Our old friend Vulnerability …

Posted: Wednesday 11th November 2020

The other day at MyST, a group of us were reflecting upon our work with complex difficulties amongst complex systems. And it got us thinking about the nature of complexity. A few characteristics of complexity came to mind immediately; many moving parts, interacting in multiple ways, and highly unpredictable. In complex situations, it is impossible to chart a course from A to B. As soon as you’ve set off from A, B has shifted, and C, D and E, that you weren’t even thinking were in the frame originally, jump into the picture and change everything.

So what does it take to work with complexity? Well, how long have you got? But certainly, we must surrender control. Instead we have to hold our ideas loosely; ‘don’t get married to your hypothesis’ as systemic psychotherapists say. We must remain alert, be open to new information, allow ourselves to be moved and give up old ideas. We must be agile and adapt continuously.

Of course, this way of working doesn’t provide much of the solid ground of certainty and ‘being right’ that feels so wonderfully reassuring. No, this way of working makes us feel vulnerable. It makes us acknowledge that life always isn’t predictable and sure. And that being so, we are vulnerable to what we least expect to happen happening, whether or not we are ready for it, want it, or know how to deal with it. This can feel very raw indeed.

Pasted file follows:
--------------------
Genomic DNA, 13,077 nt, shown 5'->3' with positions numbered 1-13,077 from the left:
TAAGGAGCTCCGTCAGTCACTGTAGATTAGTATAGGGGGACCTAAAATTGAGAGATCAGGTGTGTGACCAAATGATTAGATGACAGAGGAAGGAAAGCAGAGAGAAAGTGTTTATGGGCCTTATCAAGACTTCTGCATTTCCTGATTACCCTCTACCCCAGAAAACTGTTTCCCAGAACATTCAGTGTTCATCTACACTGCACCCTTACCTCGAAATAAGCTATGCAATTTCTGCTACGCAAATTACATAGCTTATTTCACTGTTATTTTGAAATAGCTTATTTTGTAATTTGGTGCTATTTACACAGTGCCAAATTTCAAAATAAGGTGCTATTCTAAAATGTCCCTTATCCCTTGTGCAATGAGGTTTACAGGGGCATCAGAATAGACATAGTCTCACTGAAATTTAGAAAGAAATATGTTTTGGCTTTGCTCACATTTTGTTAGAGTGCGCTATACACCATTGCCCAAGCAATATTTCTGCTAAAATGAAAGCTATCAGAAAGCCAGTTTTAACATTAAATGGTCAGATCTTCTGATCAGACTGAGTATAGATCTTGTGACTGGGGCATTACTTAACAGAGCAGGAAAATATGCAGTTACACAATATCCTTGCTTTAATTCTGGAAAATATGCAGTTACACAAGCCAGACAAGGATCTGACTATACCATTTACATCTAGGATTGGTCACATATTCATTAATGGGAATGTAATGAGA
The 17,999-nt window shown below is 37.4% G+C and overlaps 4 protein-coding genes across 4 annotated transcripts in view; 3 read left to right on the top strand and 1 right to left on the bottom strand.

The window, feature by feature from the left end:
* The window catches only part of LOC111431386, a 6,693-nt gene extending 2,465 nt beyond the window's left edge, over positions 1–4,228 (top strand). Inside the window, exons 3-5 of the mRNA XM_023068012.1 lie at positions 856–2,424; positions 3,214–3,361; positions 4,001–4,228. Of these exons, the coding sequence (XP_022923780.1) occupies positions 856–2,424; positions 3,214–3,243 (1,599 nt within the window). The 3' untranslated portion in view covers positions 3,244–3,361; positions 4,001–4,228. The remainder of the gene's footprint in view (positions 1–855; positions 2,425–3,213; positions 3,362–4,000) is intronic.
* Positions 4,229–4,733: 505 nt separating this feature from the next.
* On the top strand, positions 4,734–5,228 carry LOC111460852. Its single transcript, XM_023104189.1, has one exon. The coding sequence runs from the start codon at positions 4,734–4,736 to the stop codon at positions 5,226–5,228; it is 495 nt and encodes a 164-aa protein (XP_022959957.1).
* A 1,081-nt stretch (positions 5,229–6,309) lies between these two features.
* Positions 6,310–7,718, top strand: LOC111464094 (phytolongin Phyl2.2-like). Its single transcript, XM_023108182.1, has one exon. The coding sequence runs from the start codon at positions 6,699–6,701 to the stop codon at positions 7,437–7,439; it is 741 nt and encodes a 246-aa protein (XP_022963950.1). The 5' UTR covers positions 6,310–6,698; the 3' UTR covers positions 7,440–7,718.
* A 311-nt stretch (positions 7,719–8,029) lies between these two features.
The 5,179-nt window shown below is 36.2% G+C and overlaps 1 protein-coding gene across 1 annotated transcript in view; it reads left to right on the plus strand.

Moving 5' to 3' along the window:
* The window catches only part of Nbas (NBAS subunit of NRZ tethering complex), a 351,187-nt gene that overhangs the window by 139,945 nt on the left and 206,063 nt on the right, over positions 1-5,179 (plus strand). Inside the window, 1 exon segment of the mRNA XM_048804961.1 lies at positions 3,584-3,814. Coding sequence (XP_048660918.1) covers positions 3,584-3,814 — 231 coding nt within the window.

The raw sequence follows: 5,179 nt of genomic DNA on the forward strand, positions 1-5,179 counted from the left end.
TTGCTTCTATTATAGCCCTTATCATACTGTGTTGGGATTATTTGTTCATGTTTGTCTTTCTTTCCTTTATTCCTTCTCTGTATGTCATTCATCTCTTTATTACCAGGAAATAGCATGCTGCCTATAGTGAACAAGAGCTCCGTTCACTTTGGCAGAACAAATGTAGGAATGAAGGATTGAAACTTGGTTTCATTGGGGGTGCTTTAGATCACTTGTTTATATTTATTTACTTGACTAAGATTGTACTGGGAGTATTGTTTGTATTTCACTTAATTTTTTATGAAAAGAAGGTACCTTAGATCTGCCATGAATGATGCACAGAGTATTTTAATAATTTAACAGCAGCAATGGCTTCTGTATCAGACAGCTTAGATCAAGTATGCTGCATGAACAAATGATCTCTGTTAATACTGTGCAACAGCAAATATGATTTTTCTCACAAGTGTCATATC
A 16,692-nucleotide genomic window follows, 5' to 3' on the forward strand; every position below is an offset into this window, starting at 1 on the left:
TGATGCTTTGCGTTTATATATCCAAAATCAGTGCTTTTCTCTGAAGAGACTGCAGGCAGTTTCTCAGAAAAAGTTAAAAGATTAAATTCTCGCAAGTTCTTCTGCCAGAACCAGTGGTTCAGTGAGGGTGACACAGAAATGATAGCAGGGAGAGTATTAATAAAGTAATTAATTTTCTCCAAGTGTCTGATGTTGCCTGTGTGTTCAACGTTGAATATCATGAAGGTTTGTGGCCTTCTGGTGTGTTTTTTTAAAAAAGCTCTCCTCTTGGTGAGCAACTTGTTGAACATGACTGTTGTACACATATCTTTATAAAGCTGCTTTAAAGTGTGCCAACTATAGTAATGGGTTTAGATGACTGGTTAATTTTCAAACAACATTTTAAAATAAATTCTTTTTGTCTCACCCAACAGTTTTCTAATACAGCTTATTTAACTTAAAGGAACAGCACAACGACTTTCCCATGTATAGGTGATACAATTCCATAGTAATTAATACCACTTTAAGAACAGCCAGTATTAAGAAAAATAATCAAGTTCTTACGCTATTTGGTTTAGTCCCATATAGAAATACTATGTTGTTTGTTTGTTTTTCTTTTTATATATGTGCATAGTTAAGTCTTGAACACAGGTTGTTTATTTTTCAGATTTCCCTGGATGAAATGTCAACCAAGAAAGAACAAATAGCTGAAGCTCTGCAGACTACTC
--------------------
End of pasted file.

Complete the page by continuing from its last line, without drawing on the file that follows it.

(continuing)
But funnily enough, after the shock of experiencing vulnerability, when we are returned to it time and time again, we begin to find that it is a fruitful place. It is so very open, and as such, it is a generative, creative, very alive place. It is both as fragile and as reliable as our next breath. It is raw living, with honesty and acceptance of whatever is truly happening.  In this sense, vulnerability can become a very dear friend. But friend or not, vulnerability can sometimes be frightening to say the least. So how can we bear it? Our MyST group discussion generated some ideas from our experience. Maybe they will be useful to you too.

  • We ground ourselves in habits of healthy living so that we are in good shape to meet the experience of vulnerability. Habits like good sleep, diet, exercise, meditation, taking breaks and resting, watching out for too much reliance on everyday state-shifting substances like coffee, alcohol and sugar.
  • We attend to processing our emotional experience. Whilst defending ourselves with an avoidance of emotion might be a helpful for a short while to weather a crisis, it’s well proven now that those who continue to avoid emotional processing forever pay a price with their health.
  • We connect with a sense of feeling part of something bigger than ourselves. We re-member ourselves as not alone.
  • We privilege maintaining a secure base amongst ourselves as a team. For us, that experience of safety in the group involves feeling wanted, feeling valued, feeling we wouldn’t be blamed but would be understood in our mistakes and limitations, and we would helped to learn and improve.

With these kinds of things in place in our working lives, we can contemplate truly befriending our vulnerability. And bearing this, we can stick with what life brings. Every time we breathe in what has to come, and every time we breathe out what has to go, over and over, billions of vulnerable breaths, we are living the complexity of life to the full.

Jen & Jael

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